I stood in the cell where Nelson Mandela spent eighteen of his twenty-seven imprisoned years. While it now appeared unremarkable, it still seemed somewhat hallowed. As we walked about Robben Island, just off the South African coast near Cape Town, I tried to imagine Mandela’s feelings and to hear his many conversations with colleagues of the African National Congress (ANC). There must have been a sense of futility mingled with hope for their cause.
The transition from white minority power over both the black and colored majority is a story like none other. A political system called apartheid had evolved through the early years of the twentieth century and came to full bloom in the 1960s. As its laws became more repressive and absurd, Mandela led the underground resistance and was eventually convicted by the white courts, as were many of his ANC associates. As the resistance grew to rebellion, the government finally realized that the laws needed changing and they eventually consulted Mandela while in prison. They promised his soon release and general elections to be held in 1994.
In 1990 the world watched and wondered as Mandela left prison and boarded a ferry to cross to Cape Town. His peaceful presence, his measured words, his respect for his captors and his carefully considered convictions showed that he was a leader of a different stripe. His mature wisdom and gracious manner suggested how he might someday govern.
This is the story that we all saw. But behind it was another story less reported in the major media. After so many decades of harsh rule under apartheid, the oppressed majority could have easily pursued retribution. And yet, their antagonisms were focused primarily on their own people, for the black community was divided. Mandela led the ANC while Buthelezi, chief of the large Zulu tribe in South Africa, led the Independence Freedom Party (IFP). The two sides were at each other’s throats, with killings on a regular basis.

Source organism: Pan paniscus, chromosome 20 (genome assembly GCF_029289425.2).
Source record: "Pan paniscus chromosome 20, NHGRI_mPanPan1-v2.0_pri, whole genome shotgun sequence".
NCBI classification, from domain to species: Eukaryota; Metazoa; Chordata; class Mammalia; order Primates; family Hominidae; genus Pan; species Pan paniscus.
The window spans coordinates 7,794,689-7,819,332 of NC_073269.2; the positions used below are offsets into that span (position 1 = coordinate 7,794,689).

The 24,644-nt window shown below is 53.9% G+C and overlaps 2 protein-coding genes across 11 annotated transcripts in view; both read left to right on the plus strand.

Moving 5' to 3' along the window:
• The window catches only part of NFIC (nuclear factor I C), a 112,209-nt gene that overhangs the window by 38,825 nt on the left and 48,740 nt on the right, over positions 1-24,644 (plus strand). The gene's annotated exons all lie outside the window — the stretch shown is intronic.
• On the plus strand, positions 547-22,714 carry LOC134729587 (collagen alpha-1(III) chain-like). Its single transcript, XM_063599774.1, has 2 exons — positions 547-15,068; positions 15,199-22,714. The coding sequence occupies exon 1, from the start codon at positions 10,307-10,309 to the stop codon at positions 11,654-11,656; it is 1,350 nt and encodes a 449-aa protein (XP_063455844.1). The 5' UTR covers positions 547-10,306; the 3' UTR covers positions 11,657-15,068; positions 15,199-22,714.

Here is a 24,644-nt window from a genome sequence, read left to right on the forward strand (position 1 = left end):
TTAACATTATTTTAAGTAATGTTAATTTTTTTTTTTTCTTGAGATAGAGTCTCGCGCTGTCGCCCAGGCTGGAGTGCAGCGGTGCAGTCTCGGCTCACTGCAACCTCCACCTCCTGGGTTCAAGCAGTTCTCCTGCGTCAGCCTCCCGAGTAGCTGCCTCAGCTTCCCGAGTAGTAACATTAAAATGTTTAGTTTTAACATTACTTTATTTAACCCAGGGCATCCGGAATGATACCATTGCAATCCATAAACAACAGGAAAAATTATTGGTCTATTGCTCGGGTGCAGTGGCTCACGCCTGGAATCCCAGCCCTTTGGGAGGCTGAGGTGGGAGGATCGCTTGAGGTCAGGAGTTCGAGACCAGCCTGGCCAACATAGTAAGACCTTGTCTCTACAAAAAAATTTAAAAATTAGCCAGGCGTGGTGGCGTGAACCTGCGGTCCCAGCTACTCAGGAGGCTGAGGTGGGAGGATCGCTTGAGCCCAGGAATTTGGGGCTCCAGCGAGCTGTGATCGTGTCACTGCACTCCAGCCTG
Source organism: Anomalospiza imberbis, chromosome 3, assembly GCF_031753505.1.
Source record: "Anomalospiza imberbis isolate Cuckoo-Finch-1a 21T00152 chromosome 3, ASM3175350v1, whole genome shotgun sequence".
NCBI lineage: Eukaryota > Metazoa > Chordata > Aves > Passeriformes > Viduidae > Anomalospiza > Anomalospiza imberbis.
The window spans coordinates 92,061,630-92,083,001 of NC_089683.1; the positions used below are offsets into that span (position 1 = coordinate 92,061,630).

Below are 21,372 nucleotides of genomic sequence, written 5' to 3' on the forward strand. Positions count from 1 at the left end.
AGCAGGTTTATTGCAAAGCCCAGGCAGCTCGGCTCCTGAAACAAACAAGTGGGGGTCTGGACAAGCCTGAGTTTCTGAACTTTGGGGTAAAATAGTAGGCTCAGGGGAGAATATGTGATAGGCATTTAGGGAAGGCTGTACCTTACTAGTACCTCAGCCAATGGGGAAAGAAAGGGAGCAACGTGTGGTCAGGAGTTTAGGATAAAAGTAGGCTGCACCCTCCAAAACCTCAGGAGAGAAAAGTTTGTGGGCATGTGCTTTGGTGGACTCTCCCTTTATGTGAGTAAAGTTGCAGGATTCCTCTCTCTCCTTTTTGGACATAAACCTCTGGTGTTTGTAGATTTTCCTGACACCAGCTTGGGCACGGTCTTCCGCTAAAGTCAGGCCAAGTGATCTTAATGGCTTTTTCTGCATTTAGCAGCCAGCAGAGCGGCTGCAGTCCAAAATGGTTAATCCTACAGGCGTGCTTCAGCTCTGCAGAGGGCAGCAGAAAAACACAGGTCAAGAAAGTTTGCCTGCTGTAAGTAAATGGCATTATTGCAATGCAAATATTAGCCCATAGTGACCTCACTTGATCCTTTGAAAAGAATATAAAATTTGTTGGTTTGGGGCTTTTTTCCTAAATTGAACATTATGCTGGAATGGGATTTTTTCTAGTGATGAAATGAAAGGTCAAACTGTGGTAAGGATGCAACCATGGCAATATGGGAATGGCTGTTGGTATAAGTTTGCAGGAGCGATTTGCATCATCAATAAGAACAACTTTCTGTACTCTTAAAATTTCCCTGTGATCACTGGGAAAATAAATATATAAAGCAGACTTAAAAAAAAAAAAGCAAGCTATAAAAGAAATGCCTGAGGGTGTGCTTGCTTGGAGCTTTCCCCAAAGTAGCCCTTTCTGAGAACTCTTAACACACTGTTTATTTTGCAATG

South Africa was ruled by people who were steeped in the doctrines of the Dutch Reformed Church mixed with their need to survive as a majority. This had certain similarities to the position of early settlers in the United States who perpetuated the practice of slavery while trying to defending it biblically. But there were other spiritual influences in South Africa, one of the most dominant being the legacy of Andrew Murray, a minister who had died in 1917 but had left a rich heritage of Christian thinking in his more than 240 books. He is still read and appreciated around the world for his writings on prayer.
As the Christian leaders in South Africa saw the conflict that was likely to happen, they mobilized in an effort of prayer for a peaceful resolution in a time of momentous change. At the same time, the leaders of the ANC and the IFP knew that the violence had to stop and they agreed to invite Henry Kissinger from the United States and Lord Carrington from Britain to assist in mediation. Adding to the foment was Buthelezi’s threat to forbid Zulus to vote in the coming election. This meant that when Mandela was elected – a forgone conclusion – Buthelezi could then declare that the election was illegitimate since a major tribe wasn’t part of the vote. This would, in effect, make Mandela a president without a mandate, an accusation which could rally the troops to further conflict, at the very time the white laws of apartheid were crumbling. What was seen as a wonderful transition was turning into a nightmare.
It was Michael Cassidy, a South African leader of African Enterprise, who saw the futility of high level mediation without also relying on God’s intervention. He reached out to Washington Okumu, a Christian professor from Kenya who was often called “the gentle giant” to join in the negotiations.
SOURCE: Brian C. Stiller
World Evangelical Alliance